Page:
Following a dialogue with stakeholders, the Department of Agriculture (DA) said it has extended the validity of sanitary and phytosanitary import clearance (SPS-IC) for rice imports to ensure shipments would arrive in the country.
Agriculture Secretary William D. Dar issued Memorandum Circular (MC) 43 which amended his earlier MCs on import rules for rice, corn and wheat.
Under MC 43, rice, wheat and corn shipments from Asean countries except Myanmar should arrive in the country no later than 60 days from the issuance of the SPS-IC. Importers are given a 90-day deadline to bring in these commodities in the country if these come from Myanmar and other non-Asean countries.
“After consultation with concerned stakeholders as directed in MC 38, the stakeholders suggested some adjustments in the days the SPS-IC must be used after issuance to accommodate possible delays in processing shipment by foreign suppliers,” Dar said in MC 43.
“The Department of Agriculture continues to appeal to importers’ nationalistic sense to ensure the fair and equitable price of local rice by avoiding arrivals of imports during peak harvest periods.”
The agriculture chief noted that there is a “need to ensure enough supply and buffer stock to ensure the availability, accessibility and affordability of safe rice” while recognizing that “most of the traders and millers” are cooperating with the DA “to ensure both the well-being of local farmers and producers and national food security.”
Earlier, the DA shortened the validity of SPS-ICs for rice imports so that shipments would “arrive when needed” and would not “depress local production prices.”
In his MC 38, which seeks to strengthen current import guidelines for plant products against unscrupulous practices and protect domestic farmers, Dar said the amendments to existing import rules aim to prevent unscrupulous traders from “misusing and abusing” SPS-ICs to “avoid their legal responsibilities.”
The circular slashed in particular the validity of SPS-ICs for rice imports to 20 days from 60 days.
Based on the MC, rice imports must be shipped out within 20 days and must arrive not later than 35 days from the SPS-IC issuance date for rice coming from Asean countries except Myanmar. Rice shipments from Myanmar and other non-Asean countries must arrive within 65 days of the issuance of the SPS-IC, according to the circular.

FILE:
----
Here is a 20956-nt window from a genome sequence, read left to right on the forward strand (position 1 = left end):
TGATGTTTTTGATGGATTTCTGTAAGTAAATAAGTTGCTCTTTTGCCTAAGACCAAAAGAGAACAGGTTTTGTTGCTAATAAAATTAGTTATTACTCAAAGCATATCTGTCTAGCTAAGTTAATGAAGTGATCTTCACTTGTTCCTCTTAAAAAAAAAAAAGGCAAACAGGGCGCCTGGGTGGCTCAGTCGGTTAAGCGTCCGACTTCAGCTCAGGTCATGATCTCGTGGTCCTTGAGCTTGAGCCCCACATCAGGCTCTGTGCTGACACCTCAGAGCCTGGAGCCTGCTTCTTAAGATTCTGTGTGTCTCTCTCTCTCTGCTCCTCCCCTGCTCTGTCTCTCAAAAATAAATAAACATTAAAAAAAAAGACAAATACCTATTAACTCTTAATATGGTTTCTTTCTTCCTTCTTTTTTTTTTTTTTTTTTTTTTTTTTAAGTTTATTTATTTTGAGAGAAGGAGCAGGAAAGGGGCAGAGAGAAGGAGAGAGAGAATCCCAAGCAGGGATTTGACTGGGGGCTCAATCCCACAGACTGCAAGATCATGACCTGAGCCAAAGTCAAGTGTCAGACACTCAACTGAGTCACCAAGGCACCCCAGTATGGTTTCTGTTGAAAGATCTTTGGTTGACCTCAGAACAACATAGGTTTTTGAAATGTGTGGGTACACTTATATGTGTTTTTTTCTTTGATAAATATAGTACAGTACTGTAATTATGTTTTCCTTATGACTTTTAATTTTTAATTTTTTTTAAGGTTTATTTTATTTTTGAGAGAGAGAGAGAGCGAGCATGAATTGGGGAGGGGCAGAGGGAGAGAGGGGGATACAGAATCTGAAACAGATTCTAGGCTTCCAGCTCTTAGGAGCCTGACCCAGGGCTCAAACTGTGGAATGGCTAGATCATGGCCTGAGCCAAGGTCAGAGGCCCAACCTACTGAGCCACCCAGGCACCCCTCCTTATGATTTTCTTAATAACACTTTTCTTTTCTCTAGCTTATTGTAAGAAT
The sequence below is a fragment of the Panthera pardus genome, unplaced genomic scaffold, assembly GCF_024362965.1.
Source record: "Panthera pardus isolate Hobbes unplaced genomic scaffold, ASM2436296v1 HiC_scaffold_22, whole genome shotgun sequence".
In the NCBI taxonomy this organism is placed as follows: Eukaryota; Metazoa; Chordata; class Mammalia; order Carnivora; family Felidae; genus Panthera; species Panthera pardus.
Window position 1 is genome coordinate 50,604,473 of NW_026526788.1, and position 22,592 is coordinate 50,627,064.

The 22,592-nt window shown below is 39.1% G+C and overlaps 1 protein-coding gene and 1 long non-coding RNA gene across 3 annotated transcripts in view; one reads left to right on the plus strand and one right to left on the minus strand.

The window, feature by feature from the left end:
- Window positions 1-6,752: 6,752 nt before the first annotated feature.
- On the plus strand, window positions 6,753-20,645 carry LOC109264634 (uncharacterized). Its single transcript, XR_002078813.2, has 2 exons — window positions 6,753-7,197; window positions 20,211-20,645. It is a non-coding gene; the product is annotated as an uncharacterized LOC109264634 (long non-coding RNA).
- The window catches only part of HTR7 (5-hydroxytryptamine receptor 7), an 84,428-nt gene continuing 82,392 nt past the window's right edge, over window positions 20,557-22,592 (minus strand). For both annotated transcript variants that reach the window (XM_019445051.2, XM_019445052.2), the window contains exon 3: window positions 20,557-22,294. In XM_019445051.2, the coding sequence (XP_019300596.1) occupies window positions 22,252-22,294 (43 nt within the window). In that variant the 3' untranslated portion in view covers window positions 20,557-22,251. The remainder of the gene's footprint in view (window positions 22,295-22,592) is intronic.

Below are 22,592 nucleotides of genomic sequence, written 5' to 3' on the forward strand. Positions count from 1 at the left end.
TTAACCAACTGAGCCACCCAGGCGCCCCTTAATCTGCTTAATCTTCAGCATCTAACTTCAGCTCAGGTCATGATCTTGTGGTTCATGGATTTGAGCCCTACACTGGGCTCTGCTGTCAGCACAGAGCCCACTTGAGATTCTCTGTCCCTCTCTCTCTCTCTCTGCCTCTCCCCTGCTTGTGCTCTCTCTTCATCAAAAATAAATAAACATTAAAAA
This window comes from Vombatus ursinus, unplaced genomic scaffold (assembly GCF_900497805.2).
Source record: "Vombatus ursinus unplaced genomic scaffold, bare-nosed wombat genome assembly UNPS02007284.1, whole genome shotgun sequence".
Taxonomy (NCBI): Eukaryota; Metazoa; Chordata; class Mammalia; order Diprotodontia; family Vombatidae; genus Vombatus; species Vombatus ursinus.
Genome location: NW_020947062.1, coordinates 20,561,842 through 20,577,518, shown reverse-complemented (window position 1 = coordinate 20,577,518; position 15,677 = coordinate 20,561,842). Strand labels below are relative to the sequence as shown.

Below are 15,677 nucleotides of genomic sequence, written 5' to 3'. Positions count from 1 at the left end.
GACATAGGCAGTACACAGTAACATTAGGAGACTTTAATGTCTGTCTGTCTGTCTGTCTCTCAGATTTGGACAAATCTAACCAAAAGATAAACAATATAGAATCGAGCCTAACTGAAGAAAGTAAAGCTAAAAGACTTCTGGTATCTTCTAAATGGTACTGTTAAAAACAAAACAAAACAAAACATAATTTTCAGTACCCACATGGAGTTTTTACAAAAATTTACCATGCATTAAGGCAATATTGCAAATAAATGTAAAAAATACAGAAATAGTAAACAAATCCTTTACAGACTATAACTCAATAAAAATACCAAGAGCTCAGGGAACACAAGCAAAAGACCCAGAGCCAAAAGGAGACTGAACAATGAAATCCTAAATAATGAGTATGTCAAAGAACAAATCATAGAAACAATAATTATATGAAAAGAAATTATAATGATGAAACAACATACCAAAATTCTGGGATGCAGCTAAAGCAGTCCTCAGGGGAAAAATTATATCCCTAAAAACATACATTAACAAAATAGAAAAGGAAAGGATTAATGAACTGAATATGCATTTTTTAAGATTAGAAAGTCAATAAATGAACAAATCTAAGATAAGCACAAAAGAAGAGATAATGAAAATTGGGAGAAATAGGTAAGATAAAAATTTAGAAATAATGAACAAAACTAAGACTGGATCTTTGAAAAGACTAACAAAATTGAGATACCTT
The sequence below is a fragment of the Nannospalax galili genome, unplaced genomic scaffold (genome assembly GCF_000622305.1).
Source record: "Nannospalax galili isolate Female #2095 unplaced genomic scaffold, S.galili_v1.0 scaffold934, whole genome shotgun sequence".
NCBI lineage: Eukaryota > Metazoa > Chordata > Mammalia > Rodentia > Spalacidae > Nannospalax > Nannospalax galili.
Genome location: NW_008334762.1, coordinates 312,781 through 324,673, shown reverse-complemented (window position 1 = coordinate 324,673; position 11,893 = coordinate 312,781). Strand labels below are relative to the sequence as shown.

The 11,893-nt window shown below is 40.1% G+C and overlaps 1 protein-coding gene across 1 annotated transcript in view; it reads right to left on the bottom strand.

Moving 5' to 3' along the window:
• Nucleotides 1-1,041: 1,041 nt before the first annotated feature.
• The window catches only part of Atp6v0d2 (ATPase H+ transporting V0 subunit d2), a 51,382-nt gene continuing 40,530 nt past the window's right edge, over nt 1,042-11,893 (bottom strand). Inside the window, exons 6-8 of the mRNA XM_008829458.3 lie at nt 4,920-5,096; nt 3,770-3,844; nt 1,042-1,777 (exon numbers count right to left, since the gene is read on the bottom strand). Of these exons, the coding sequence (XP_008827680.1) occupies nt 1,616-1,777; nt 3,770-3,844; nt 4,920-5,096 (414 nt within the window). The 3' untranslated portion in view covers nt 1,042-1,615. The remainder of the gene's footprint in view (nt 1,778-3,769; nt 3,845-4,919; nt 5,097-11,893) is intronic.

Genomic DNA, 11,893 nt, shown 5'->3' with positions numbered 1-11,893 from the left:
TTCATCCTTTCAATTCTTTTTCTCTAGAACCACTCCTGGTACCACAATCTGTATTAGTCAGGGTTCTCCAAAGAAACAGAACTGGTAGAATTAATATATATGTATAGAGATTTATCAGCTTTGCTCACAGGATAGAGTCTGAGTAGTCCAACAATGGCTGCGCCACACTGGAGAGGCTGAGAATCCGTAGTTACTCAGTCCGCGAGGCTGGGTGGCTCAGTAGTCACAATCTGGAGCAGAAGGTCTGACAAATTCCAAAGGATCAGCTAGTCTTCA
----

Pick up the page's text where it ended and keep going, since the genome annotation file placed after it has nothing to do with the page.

“There is a need to ensure that imports should arrive when needed and not be used to depress local production prices. Hence, importers should take cognizance of local supply availability and avoid dumping of imports during local harvest periods to benefit our local farmers,” Dar said in the MC 38.
Dar ordered the Bureau of Plant Industry (BPI), which oversees the importation of plant products, to conduct a dialogue with concerned stakeholders to “refine” the new requirements under MC 38.
“BPI shall also conduct dialogues with both importers and local producers to assess local supply and demand appropriately,” Dar said.
Citing industry sources, a Global Agricultural Information Network (Gain) report noted that MC 38 is “likely to restrict rice trade.”
The Gain report, which was prepared by the United States Department of Agriculture-Foreign Agricultural Service in Manila, has revised downward its rice import forecast for the Philippines for market year (MY) 2020-2021. A rice market year starts from July and ends in June of next year.
“Post lowers MY2020/21 rice imports from 2.6 MMT to 2.3 MMT [million metric tons] due to lower SPS Import Clearances issued to date. The Bureau of Plant Industry [BPI] issued 678 SPS-ICs from July to October in 2020 for 490,441 MT, down 53 percent from the 1,187,015 MT representing 1,462 SPS-ICs issued during the same period in 2019,” the report read.
“Moreover, the volume of reported rice shipments arriving in the Philippines from July to October of MY20/21 is 500,097 MT [metric tons], 40 percent lower than the same period last year.”